2
$\begingroup$

I wonder how to diagonalize a matrix that is non-normal, and does not have distinct eigenvalues.

Let $\lambda_i$ be the eigenvalue, and $v_i$ be the eigenvector with that eigenvalue.

I think the process would go like this:

  1. Determine if $\dim(\mathrm{span}(v_i)) = $ multiplicity of $\lambda_i$. If no, then it is not diagonolizable. If yes, go to 2
  2. Is the eigenvectors linearly independent? If yes, we can diagonalize. If no, ... I don't know.
$\endgroup$
1
  • $\begingroup$ Eigenvectors relative to different eigenvalues are linearly independent. $\endgroup$
    – egreg
    Mar 15, 2014 at 15:25

2 Answers 2

0
$\begingroup$

Non-normal matrices may or may not be diagonalizable.

Given $n\in \mathbb N$ and $A\in \mathcal M_{n\times n}(\mathbb C)$, it holds that $A$ is diagonalizable (over) $\mathbb C$ if, and only if, there exists a basis $\{v_1, \ldots ,v_n\}$ of $\mathbb C^{n\times 1}$ such that $v_1, \ldots ,v_n$ are all eigenvectors of $A$.

If $A$ is diagonalizable, then to find a diagonalizing matrix $P$, you just have to find the vectors $v_1, \ldots ,v_n$ above and define $P$ by letting its columns be the eigenvectors found. This implies that $P^{-1}AP$ is a diagonal matrix.

This works whether $A$'s eigenvalues have all multiplicty $1$ or not.

$\endgroup$
6
  • $\begingroup$ but distinct eigenvalues (i.e. all eigenvalues has multiplicity of 1) implies that the eigenvectors corresponding to those eigenvalues are in fact L.I. Thus I do not have check independency by calculating det≠0 or find out by gaussJordan. $\endgroup$
    – jacob
    Mar 16, 2014 at 18:00
  • $\begingroup$ This is true. Your point is? I thought you were asking how to diagonalize a matrix. $\endgroup$
    – Git Gud
    Mar 16, 2014 at 18:04
  • $\begingroup$ Is this correct? - I'm given a matrix - I find out that it is non-normal - I find its eigenvalues. Let's say I have $m$ of them. - I find out it does not have distinct eigenvalues - I find some set of eigenvectors to the eigenvalues, call this set S. - If and only if dim(span(the eigenvectors)) = m , I can diagonalize A. (To put the equation in words, just to make sure "If and only if I have as many linearly independent vectors in S, as I have number of eigenvalues, the matrix is diagnoalizable"). $\endgroup$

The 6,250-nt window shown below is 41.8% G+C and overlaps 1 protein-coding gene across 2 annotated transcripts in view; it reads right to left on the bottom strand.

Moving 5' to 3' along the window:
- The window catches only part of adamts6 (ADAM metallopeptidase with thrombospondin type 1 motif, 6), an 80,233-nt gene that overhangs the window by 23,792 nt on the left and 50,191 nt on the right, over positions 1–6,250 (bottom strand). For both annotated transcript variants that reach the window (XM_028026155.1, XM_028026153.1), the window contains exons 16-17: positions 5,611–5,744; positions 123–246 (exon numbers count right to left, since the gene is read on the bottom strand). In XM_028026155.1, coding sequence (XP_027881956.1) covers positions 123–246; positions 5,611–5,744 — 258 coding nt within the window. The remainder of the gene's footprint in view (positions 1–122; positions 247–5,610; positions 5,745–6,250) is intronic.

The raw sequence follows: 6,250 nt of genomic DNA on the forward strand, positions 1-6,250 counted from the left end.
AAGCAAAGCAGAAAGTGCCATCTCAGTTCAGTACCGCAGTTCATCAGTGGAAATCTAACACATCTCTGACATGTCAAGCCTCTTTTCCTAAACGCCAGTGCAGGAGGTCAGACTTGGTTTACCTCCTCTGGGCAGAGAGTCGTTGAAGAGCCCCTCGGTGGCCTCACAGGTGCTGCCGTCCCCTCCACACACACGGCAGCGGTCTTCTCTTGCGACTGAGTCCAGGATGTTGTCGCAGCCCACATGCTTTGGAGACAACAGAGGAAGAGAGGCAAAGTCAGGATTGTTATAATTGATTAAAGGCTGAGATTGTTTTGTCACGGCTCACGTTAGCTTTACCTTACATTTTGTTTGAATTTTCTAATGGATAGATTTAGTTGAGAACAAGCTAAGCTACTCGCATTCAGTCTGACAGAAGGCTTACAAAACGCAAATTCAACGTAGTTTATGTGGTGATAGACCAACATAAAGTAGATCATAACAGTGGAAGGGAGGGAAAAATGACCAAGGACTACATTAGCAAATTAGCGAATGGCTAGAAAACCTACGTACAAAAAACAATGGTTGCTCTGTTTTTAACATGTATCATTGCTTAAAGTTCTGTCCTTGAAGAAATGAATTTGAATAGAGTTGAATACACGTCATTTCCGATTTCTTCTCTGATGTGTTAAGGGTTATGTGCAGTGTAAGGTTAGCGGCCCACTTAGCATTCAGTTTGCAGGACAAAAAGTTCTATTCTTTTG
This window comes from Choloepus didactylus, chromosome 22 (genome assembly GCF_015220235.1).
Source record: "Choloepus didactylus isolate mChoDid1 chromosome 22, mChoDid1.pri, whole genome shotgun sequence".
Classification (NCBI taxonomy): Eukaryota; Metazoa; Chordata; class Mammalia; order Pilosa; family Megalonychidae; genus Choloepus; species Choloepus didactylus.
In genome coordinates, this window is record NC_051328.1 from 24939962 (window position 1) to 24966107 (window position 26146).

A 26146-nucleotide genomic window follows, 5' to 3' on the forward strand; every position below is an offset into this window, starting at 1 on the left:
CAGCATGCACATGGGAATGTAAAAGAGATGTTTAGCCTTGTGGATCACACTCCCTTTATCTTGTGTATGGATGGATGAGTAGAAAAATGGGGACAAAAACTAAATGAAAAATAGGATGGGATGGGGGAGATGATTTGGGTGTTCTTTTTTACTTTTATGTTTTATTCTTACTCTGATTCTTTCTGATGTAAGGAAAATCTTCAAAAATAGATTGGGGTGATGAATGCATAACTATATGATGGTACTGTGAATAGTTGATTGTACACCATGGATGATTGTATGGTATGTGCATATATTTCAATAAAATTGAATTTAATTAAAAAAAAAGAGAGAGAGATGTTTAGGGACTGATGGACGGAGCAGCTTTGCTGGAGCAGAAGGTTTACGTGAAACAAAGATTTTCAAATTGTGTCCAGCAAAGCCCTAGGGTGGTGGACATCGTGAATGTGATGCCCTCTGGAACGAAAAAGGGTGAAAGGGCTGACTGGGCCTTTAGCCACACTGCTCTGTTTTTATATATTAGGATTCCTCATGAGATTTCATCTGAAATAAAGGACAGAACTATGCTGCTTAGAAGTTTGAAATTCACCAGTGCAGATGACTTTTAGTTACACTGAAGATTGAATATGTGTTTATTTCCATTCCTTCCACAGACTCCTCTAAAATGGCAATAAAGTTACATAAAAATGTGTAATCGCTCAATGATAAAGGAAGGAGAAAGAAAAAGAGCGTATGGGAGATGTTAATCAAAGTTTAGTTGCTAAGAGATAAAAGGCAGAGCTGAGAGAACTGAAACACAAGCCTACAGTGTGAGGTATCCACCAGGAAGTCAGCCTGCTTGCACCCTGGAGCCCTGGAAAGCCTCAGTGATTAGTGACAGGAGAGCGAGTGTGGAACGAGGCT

– jacob
    Mar 17, 2014 at 10:16
  • $\begingroup$ @jacob If I understand you correctly, you got it wrong. The If and only if dim(span(the eigenvectors)) = m , I can diagonalize A part is correct if $A$ is a $m\times m$ matrix. But the If and only if I have as many linearly independent vectors in S, as I have number of eigenvalues, the matrix is diagonalizable part isn't right. You can have just one eigenvalue in a $3\times 3$ matrix for instance and the matrix can be diagonalizable and you can get three linearly independent eigenvectors. $\endgroup$
    – Git Gud
    Mar 17, 2014 at 10:34
  • $\begingroup$ So it would be easier to just skip this way of thinking and just stating: find some set of eigenvectors, if they are L.I. and the total # of vectors is p if the matrix is pxp, then you can diagnoalize the matrix. $\endgroup$
    – jacob
    Mar 17, 2014 at 10:56
-1
$\begingroup$

Is this correct?

  • I'm given a matrix
  • I find out that it is non-normal
  • I find its eigenvalues. Let's say I have m of them.
  • I find out it does not have distinct eigenvalues
  • I find some set of eigenvectors to the eigenvalues, call this set S.
  • If and only if dim(span(the eigenvectors)) = m , I can diagonalize A. (To put the equation in words, just to make sure "If and only if I have as many linearly independent vectors in S, as I have number of eigenvalues, the matrix is diagnoalizable").
$\endgroup$
4
  • $\begingroup$ What is the order of the given matrix? Is it $m\times m$? $\endgroup$
    – Git Gud
    Mar 17, 2014 at 10:35
  • $\begingroup$ yes it is m x m. $\endgroup$
    – jacob
    Mar 17, 2014 at 10:53
  • $\begingroup$ The last bullet has two iff's. The first one is correct, the second is wrong. $\endgroup$
    – Git Gud
    Mar 17, 2014 at 10:55
  • $\begingroup$ @GitGud ok, got it. maybe. $\endgroup$
    – jacob
    Mar 17, 2014 at 11:14

You must log in to answer this question.

Not the answer you're looking for? Browse other questions tagged .